Document Type

Journal Article

Department/Unit

Department of Communication Studies

Language

English

Abstract

The paper examines the historical change in linguistic practice of Hong Kong advertising through the decolonization period and attempts to make sense of it from a local-and-global point of view beyond the conventional national-functionalist perspective. It is found that the prominent patterns of language mixing in the advertising of Hong Kong are not only ‘Standard Written Chinese mixed with English’, but also ‘Standard Written Chinese mixed with both English and Cantonese’. The embedded elements of both English and Cantonese in the Chinese advertisements can take the form of a word, a phrase and/or a full clause and can serve both informational and involving functions. Finally, it is argued that multilingual mix in Hong Kong advertising is a phenomenon constantly emerging in the multicultural process of globalization and that being able to mix different languages or varieties of languages for effective communication should be an aspect of linguistic competence highly valued in the age of globalization and localization.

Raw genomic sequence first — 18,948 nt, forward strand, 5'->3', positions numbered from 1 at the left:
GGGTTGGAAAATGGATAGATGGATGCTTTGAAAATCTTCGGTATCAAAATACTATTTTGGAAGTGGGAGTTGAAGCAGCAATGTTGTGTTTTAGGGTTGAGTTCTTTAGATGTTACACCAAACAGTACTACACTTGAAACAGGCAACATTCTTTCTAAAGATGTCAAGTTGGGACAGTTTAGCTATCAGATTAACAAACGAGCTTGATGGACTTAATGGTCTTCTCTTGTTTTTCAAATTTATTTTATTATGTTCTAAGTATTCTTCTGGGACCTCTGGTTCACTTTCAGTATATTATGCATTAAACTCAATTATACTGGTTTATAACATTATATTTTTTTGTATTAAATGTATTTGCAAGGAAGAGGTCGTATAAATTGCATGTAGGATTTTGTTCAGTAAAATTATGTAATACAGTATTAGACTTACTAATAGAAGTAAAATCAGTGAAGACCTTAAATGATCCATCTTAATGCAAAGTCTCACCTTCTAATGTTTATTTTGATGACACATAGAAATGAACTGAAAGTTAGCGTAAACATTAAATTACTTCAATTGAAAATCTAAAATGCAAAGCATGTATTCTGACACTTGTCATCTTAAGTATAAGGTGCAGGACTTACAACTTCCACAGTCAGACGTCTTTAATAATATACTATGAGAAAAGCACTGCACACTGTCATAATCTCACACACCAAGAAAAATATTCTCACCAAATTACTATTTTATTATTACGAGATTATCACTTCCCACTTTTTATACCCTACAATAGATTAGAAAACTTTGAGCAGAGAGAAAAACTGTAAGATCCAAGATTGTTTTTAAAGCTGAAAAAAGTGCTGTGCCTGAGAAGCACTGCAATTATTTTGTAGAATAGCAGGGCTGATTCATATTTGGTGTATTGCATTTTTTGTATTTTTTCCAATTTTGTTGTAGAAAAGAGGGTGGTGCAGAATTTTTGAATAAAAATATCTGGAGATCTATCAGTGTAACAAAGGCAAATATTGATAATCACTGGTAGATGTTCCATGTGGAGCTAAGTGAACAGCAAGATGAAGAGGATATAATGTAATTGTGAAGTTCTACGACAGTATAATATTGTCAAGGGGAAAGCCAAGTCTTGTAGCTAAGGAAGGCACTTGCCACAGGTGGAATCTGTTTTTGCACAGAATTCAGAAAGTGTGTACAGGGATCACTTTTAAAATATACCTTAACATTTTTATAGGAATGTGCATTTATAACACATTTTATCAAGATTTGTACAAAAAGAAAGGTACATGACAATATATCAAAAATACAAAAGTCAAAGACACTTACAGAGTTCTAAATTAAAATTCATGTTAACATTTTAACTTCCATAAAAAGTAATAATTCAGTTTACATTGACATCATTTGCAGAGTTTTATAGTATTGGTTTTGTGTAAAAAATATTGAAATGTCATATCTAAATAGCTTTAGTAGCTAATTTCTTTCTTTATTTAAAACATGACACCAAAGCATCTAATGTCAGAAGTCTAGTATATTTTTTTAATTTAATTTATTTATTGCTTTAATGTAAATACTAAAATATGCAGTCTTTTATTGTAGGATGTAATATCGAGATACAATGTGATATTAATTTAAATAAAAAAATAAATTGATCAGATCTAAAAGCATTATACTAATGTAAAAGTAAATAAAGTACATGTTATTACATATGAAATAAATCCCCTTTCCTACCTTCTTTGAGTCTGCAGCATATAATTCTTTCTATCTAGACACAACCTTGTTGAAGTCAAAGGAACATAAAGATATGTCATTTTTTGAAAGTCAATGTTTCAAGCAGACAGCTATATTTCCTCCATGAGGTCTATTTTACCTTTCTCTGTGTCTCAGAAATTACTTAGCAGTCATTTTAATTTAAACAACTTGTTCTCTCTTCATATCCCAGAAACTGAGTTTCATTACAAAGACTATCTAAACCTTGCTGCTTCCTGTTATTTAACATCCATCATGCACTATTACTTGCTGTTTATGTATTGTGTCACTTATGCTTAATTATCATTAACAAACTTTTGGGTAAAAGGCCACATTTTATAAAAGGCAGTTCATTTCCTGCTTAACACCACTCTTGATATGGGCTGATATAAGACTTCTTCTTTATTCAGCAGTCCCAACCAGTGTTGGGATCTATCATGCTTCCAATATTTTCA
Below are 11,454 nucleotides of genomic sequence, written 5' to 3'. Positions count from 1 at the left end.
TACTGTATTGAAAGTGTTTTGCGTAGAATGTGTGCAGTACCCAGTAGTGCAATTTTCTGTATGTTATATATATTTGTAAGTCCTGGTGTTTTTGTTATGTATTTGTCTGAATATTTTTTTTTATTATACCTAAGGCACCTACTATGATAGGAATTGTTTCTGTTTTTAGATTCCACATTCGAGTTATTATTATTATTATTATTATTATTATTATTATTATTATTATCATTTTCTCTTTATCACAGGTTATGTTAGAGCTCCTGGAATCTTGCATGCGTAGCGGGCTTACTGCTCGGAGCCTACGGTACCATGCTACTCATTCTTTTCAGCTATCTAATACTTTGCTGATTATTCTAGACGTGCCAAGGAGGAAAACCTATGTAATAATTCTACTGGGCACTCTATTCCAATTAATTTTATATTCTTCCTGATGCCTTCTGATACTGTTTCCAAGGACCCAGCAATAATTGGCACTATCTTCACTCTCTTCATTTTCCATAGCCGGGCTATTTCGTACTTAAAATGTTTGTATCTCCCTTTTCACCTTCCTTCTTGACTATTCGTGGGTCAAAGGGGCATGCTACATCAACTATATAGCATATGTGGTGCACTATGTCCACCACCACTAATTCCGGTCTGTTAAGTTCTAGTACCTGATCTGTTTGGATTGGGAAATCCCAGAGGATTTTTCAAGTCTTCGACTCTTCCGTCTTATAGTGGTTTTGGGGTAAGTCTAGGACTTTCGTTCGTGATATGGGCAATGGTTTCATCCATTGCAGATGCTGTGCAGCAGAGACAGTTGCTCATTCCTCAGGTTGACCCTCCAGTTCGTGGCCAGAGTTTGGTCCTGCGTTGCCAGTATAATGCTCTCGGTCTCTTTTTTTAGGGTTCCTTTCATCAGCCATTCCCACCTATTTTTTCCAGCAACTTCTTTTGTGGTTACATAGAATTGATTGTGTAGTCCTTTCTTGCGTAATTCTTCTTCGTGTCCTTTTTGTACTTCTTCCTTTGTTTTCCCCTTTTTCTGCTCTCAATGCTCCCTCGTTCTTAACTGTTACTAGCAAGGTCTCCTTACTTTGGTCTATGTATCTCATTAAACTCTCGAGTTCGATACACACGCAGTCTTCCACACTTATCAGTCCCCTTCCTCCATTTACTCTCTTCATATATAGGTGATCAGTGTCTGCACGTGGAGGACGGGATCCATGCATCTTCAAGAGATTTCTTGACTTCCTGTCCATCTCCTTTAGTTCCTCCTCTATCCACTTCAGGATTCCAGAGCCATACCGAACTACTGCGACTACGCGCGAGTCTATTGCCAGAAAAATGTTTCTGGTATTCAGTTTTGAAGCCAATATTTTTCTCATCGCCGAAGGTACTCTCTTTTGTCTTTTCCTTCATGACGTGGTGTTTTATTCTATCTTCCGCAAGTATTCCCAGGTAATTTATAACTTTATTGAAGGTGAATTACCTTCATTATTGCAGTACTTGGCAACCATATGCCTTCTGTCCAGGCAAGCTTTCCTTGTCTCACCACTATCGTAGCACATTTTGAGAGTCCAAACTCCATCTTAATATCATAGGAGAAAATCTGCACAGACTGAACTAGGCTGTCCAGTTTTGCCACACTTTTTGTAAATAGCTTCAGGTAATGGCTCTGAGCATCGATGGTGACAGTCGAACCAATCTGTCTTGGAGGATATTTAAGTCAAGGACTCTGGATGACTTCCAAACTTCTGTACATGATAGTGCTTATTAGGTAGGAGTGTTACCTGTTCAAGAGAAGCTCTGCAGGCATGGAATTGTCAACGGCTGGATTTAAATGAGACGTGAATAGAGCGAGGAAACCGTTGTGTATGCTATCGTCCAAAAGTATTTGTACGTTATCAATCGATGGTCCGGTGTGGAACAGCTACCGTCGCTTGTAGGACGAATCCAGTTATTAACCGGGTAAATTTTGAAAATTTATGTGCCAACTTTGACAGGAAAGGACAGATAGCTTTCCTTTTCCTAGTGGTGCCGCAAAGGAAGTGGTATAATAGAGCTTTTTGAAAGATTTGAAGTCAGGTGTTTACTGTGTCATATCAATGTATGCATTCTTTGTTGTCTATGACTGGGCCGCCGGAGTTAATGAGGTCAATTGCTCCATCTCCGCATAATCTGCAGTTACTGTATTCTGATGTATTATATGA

Keywords

Multilingual Mix, Glocalization, Hong Kong, Cultural China

Publication Date

7-25-2007

Source Publication Title

Asian Journal of Communication

Volume

17

Issue

3

Start Page

301

End Page

307

Publisher

Taylor & Francis

Peer Reviewed

1

DOI

10.1080/01292980701458398

Link to Publisher's Edition

http://dx.doi.org/10.1080/01292980701458398

ISSN (print)

01292986

Included in

Communication Commons

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